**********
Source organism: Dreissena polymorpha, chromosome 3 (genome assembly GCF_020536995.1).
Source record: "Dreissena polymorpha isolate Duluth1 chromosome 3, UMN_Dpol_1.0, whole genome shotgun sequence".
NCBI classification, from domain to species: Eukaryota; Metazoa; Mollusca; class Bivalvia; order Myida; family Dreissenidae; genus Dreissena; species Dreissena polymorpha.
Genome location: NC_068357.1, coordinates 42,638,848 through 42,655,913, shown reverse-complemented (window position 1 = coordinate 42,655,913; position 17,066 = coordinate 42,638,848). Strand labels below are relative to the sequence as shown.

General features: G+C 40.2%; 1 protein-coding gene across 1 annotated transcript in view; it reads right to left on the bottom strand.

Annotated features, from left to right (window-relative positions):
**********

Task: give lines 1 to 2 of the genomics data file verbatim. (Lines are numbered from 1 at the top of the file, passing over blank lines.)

Source organism: Dreissena polymorpha, chromosome 3 (genome assembly GCF_020536995.1).
Source record: "Dreissena polymorpha isolate Duluth1 chromosome 3, UMN_Dpol_1.0, whole genome shotgun sequence".